Sunday, 30 September 2012
Above the roadside hedgerow had appeared the top of a tall single crowstep gable which adjoined an almost-complete four-storey wall. A tree was growing in the space which had obviously been occupied by whatever had been between this wall and gable and its now absent counterparts. In the prevailing light of that evening, the sight was spectacular. I asked my companion what this building had been, and exposed a gap in her hitherto comprehensive knowledge of the area. I was determined that, on my return to Shetland, I would find out what I could about this magnificent ruin.
The OS map of the area revealed it to be Conzie Castle. Further online investigation led me to the fact that it had also been known as Bognie House, and it had been built, around 1670, by one George Morison, who had acquired much of the land in this area, through forfeiture, from Viscount Frendraught, who had taken the losing Royalist side, alongside the Marquis of Montrose, in the Scottish episodes of the Civil war of the mid-17th century. According to the Canmore site record, the building is "a tall four storey rectangular un-vaulted palatial structure, with crowstep gables and the remains of corner turrets". An ambitious project, then, but now it's a ruin, standing in a field, without even a footpath leading to it, as far as I can see.
Why Morison built Conzie/Bognie Castle is unclear, but it seems that it was never lived in. There had been an earlier, equally imposing building (Pennyburn) to the east of Conzie, as a map of 1776 shows two mansions on the Bognie estate. The ruins of a "dookit" also stand quite near to the east of Conzie, although no trace remains of Pennyburn, apart from the stream which gave the building its name.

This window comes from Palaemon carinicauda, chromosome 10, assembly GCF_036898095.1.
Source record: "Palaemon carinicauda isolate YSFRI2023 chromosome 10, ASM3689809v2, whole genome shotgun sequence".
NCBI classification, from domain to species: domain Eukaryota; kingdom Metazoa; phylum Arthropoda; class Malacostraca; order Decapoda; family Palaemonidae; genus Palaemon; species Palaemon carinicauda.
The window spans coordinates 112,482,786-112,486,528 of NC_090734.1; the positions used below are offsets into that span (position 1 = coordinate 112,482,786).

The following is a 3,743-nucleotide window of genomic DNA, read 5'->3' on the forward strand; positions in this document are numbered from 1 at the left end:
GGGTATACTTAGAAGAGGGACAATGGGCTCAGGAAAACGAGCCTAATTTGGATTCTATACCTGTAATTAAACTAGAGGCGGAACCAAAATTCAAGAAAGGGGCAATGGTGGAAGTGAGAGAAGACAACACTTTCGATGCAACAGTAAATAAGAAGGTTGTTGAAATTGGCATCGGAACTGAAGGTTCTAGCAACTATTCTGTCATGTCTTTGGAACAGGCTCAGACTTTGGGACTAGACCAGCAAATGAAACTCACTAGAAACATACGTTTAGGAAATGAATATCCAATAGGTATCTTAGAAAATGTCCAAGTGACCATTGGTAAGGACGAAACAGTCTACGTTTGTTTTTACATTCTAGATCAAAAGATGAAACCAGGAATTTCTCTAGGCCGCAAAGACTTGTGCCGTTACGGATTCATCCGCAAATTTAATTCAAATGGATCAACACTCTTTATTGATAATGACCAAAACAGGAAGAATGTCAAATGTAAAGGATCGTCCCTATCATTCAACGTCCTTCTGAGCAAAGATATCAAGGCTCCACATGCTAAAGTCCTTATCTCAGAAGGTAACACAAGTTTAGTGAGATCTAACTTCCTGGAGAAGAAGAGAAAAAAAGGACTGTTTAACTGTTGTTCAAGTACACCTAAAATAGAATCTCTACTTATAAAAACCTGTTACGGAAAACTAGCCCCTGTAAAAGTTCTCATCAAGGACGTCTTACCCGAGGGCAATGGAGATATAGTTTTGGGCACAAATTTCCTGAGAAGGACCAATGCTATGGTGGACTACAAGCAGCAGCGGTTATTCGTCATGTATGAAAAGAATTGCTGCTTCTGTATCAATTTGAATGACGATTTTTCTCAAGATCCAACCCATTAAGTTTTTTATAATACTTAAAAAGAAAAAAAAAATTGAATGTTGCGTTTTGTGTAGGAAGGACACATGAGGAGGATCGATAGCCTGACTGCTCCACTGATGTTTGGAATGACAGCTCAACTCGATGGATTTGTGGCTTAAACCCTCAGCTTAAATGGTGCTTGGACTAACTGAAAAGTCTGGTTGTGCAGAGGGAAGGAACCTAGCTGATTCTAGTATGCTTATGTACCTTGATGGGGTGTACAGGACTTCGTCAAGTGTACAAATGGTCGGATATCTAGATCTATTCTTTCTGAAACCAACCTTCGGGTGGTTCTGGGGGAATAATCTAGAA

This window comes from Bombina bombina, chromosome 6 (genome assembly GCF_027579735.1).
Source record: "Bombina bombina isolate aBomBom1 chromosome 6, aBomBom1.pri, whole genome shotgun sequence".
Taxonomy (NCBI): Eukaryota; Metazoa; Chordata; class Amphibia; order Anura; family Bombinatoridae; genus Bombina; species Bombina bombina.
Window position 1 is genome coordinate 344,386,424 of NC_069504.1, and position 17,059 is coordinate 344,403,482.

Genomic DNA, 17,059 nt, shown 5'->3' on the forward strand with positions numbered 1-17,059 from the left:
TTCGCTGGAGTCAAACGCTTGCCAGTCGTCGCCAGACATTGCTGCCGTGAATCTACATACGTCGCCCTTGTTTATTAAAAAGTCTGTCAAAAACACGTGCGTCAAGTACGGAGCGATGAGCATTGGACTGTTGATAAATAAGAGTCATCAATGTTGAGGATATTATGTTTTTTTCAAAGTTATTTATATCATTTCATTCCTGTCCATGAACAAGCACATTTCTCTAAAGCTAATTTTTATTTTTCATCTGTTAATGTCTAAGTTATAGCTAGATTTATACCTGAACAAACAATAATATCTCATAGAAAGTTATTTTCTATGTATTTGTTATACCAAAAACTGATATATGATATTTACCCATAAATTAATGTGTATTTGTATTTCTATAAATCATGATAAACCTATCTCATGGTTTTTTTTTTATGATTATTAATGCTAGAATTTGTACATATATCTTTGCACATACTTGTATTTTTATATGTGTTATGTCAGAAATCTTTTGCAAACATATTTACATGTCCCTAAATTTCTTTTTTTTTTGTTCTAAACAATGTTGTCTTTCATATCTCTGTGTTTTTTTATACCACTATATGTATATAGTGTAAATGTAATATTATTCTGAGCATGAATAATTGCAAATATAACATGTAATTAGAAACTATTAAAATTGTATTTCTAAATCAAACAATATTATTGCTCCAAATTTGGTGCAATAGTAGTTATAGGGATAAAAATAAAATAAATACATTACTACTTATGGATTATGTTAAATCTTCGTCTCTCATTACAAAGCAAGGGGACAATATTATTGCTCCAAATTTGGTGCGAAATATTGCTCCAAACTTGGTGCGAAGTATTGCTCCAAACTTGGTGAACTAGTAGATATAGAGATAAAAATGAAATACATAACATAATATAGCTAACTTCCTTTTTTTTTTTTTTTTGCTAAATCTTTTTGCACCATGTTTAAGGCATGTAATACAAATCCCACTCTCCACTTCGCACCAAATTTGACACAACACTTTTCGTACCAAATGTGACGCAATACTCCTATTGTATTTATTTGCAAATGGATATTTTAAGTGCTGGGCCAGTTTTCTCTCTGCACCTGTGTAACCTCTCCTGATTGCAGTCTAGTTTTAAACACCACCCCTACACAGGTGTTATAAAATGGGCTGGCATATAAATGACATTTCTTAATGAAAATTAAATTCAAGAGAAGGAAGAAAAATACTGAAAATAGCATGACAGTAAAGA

Later that summer, I returned to Banff, where I had been staying when I discovered Conzie, to take down my paintings exhibition at Duff House. The setting up of this display had earlier led me to this car journey down the A97. My brother was helping me with the transport of the pictures, and he agreed to my suggestion of a run down to Huntly for our lunch, so that I could get another look at Conzie. On this occasion, however, the weather was not so kind. It had rained for about 24 hours (and most of the intervening summer apparently!), and this had just cleared when we reached the castle ruin. It was difficult to find a place to stop on this fast section of roadway, and, when we did, I got a few photographs of the grey sodden-looking scene, in which the rosebay willowherb seemed to be the only thing thriving in the conditions. Everything else looked defeated and depressed somehow.
So what you see above is my attempt to re-create a moment in time, a fleeting glimpse of a spectacular ruin on a June evening more than three years ago. It has taken me four months of intermittent effort to get close to that, and this is all that we poor artists can do. This is the third of the must-paint scenes which stem from the journey of that magical evening, the others being Fordyce and Boyndie Bay. Enjoy!